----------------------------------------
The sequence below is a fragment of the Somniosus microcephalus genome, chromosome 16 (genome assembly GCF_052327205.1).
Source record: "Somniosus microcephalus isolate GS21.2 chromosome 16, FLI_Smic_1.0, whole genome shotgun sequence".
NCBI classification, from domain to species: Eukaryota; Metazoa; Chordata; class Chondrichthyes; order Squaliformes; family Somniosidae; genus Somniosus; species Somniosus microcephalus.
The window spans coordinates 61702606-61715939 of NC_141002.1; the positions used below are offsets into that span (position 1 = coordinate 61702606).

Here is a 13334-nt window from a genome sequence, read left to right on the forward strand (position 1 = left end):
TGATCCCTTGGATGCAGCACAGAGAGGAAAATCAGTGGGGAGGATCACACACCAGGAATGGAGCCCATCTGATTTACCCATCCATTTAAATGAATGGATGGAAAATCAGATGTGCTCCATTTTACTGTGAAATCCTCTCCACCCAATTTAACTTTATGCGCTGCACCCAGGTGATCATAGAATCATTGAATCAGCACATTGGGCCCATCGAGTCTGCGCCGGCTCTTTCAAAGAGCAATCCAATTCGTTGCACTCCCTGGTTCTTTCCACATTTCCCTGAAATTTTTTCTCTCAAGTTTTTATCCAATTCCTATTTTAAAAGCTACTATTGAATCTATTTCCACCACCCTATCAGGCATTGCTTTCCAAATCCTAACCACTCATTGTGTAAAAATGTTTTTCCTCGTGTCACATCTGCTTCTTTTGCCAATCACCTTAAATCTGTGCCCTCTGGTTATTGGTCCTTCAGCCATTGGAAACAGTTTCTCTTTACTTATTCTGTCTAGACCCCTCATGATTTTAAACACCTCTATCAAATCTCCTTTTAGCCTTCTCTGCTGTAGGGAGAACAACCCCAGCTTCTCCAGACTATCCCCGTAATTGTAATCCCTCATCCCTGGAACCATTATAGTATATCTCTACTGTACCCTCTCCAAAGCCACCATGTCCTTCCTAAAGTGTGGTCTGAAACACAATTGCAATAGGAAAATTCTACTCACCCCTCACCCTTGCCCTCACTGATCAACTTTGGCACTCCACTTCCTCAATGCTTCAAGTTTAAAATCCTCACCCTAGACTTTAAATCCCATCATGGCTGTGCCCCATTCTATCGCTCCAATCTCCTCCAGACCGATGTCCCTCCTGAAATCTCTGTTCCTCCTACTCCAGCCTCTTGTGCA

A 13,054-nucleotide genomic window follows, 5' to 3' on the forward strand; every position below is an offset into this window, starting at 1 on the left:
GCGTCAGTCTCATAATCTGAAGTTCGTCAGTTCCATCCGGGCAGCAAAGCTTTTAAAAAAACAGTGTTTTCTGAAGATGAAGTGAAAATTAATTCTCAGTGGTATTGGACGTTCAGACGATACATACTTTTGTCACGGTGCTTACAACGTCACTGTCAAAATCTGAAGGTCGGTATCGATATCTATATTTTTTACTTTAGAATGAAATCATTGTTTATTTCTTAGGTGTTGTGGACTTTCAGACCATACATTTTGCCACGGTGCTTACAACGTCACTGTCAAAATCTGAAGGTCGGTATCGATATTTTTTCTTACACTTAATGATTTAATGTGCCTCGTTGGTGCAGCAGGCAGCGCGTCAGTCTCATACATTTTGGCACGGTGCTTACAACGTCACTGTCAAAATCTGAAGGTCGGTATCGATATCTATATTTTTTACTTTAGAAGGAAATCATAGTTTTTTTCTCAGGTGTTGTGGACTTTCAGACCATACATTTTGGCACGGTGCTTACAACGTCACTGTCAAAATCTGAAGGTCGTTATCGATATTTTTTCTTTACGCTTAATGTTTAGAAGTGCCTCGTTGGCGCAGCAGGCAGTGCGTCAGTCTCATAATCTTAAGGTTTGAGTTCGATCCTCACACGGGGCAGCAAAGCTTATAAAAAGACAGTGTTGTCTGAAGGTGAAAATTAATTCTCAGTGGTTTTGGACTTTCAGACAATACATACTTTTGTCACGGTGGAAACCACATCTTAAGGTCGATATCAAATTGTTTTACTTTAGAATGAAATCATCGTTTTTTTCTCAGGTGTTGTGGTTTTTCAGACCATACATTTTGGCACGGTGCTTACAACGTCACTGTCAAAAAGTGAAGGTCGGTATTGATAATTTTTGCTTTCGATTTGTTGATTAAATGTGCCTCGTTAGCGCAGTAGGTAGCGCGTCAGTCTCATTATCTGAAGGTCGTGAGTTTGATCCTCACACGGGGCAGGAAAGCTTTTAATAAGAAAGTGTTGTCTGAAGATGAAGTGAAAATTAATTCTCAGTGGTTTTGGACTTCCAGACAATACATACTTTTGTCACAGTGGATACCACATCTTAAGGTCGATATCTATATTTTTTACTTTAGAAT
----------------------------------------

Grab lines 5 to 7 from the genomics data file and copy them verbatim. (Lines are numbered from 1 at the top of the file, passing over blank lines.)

Here is a 13334-nt window from a genome sequence, read left to right on the forward strand (position 1 = left end):
TGATCCCTTGGATGCAGCACAGAGAGGAAAATCAGTGGGGAGGATCACACACCAGGAATGGAGCCCATCTGATTTACCCATCCATTTAAATGAATGGATGGAAAATCAGATGTGCTCCATTTTACTGTGAAATCCTCTCCACCCAATTTAACTTTATGCGCTGCACCCAGGTGATCATAGAATCATTGAATCAGCACATTGGGCCCATCGAGTCTGCGCCGGCTCTTTCAAAGAGCAATCCAATTCGTTGCACTCCCTGGTTCTTTCCACATTTCCCTGAAATTTTTTCTCTCAAGTTTTTATCCAATTCCTATTTTAAAAGCTACTATTGAATCTATTTCCACCACCCTATCAGGCATTGCTTTCCAAATCCTAACCACTCATTGTGTAAAAATGTTTTTCCTCGTGTCACATCTGCTTCTTTTGCCAATCACCTTAAATCTGTGCCCTCTGGTTATTGGTCCTTCAGCCATTGGAAACAGTTTCTCTTTACTTATTCTGTCTAGACCCCTCATGATTTTAAACACCTCTATCAAATCTCCTTTTAGCCTTCTCTGCTGTAGGGAGAACAACCCCAGCTTCTCCAGACTATCCCCGTAATTGTAATCCCTCATCCCTGGAACCATTATAGTATATCTCTACTGTACCCTCTCCAAAGCCACCATGTCCTTCCTAAAGTGTGGTCTGAAACACAATTGCAATAGGAAAATTCTACTCACCCCTCACCCTTGCCCTCACTGATCAACTTTGGCACTCCACTTCCTCAATGCTTCAAGTTTAAAATCCTCACCCTAGACTTTAAATCCCATCATGGCTGTGCCCCATTCTATCGCTCCAATCTCCTCCAGACCGATGTCCCTCCTGAAATCTCTGTTCCTCCTACTCCAGCCTCTTGTGCA

A 13,054-nucleotide genomic window follows, 5' to 3' on the forward strand; every position below is an offset into this window, starting at 1 on the left: